Has the Central Intelligence Agency infiltrated corporate America, and even enlisted executives for espionage? It would appear so, at least judging by the Justice Department’s unusual intervention in a civil case brought by a pair of married journalists who were harassed by eBay executives including Jim Baugh, a former C.I.A. operative whose security firm once contracted with the likes of Apple, Amazon, and even the Oscars (he provided a protection detail for Joe Biden at the 2016 show).
The harassment case was undoubtedly one of the more bizarre episodes in recent Silicon Valley history. One day in 2019, David and Ina Steiner, who had spent two decades running a small trade publication for online resellers, began receiving threats on Twitter. The situation rapidly escalated, with the couple receiving disturbing mail packages including live spiders, cockroaches, a bloody pig mask, a funeral wreath, and a book entitled Grief Diaries: Surviving Loss of a Spouse. At another point, their neighbors started getting issues of Hustler: Barely Legal in David’s name; the couple also found that they had been mysteriously registered as potential franchise owners of Adam & Eve, an “adult toy” store.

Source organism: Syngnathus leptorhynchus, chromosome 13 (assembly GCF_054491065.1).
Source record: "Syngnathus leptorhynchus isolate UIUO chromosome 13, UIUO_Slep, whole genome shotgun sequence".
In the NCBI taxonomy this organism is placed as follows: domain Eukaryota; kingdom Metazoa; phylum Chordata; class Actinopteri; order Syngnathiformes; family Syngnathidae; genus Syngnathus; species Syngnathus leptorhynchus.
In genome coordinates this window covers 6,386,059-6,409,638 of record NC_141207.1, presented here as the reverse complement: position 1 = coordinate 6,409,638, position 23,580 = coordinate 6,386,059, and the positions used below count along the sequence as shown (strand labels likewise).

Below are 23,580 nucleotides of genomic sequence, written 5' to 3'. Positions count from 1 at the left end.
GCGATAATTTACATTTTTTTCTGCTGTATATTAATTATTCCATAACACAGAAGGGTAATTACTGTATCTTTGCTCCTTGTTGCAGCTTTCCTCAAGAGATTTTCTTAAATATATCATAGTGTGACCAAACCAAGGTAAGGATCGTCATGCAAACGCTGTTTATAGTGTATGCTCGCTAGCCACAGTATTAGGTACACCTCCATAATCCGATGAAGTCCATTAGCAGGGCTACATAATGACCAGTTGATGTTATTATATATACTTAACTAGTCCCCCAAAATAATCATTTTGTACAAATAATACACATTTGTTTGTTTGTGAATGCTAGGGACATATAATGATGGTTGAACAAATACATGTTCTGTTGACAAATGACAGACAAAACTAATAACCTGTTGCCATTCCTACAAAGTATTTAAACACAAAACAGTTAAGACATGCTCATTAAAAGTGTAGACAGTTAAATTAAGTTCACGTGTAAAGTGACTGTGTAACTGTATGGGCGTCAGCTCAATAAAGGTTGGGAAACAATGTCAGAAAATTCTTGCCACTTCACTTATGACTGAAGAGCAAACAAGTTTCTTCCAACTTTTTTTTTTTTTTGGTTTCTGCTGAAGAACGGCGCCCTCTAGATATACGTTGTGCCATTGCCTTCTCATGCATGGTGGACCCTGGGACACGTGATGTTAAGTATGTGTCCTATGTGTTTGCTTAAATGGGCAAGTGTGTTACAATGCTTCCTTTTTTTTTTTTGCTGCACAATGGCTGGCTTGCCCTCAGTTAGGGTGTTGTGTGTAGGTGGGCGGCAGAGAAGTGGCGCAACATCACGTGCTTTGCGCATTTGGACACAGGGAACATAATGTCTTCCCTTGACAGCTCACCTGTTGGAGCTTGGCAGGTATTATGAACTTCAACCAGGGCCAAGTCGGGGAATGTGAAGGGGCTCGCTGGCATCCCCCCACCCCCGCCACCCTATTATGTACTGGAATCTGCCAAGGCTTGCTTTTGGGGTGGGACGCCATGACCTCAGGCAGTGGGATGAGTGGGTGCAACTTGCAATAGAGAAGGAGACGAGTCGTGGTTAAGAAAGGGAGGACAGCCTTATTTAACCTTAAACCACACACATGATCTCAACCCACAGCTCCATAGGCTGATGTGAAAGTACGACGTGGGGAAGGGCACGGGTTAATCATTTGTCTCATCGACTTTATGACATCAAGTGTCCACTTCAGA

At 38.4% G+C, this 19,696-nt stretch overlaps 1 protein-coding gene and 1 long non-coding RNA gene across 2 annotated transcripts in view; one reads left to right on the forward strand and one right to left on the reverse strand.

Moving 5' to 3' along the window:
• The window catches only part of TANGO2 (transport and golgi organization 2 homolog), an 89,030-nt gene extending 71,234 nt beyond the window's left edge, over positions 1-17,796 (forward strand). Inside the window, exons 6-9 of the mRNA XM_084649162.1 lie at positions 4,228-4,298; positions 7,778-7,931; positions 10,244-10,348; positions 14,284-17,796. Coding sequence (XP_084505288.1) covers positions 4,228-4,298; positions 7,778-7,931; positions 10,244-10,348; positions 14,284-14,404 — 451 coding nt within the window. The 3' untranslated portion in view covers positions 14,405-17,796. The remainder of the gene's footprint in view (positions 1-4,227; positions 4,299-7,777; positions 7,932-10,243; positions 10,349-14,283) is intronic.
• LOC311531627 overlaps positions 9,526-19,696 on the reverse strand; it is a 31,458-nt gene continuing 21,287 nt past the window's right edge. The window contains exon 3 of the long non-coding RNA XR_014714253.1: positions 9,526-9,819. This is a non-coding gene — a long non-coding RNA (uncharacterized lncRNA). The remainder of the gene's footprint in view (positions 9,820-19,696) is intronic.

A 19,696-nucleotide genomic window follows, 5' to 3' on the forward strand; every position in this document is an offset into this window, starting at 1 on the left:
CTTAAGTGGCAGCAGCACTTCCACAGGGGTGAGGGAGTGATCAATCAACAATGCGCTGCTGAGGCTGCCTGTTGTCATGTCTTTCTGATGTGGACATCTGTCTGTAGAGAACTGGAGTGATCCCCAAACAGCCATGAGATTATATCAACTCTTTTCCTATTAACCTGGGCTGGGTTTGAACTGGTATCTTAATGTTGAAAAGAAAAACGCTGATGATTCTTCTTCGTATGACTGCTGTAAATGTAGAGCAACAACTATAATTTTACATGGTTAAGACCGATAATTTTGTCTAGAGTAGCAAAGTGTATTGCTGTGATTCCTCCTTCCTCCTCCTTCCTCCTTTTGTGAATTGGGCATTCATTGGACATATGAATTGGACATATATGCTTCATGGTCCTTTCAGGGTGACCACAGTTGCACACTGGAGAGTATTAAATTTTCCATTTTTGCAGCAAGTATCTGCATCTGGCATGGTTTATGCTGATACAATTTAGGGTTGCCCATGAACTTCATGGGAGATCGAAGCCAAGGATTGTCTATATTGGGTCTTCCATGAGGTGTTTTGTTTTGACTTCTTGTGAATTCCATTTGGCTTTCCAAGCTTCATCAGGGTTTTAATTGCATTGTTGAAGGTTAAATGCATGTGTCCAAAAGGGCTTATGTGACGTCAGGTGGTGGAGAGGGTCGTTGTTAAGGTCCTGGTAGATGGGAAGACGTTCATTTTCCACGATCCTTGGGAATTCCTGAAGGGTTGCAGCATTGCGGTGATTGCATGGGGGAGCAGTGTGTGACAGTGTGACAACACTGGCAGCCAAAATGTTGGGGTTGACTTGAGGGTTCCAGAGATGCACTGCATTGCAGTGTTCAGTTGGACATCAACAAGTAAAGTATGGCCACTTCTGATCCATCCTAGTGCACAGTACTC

As it turned out, the Steiners had made an enemy of eBay, allegedly due to their unflattering coverage of the ecommerce giant. At the time, however, the Steiners were baffled and terrified. Fearing for their lives, they froze their credit cards, installed security cameras around their home, and repeatedly called the police. Eventually, they uncovered the truth, thanks to payment records from a peculiar 4:30 a.m. pizza delivery and the license plate of a rental car that David managed to capture on film: Shockingly, it turned out executives at eBay had been surreptitiously surveilling them.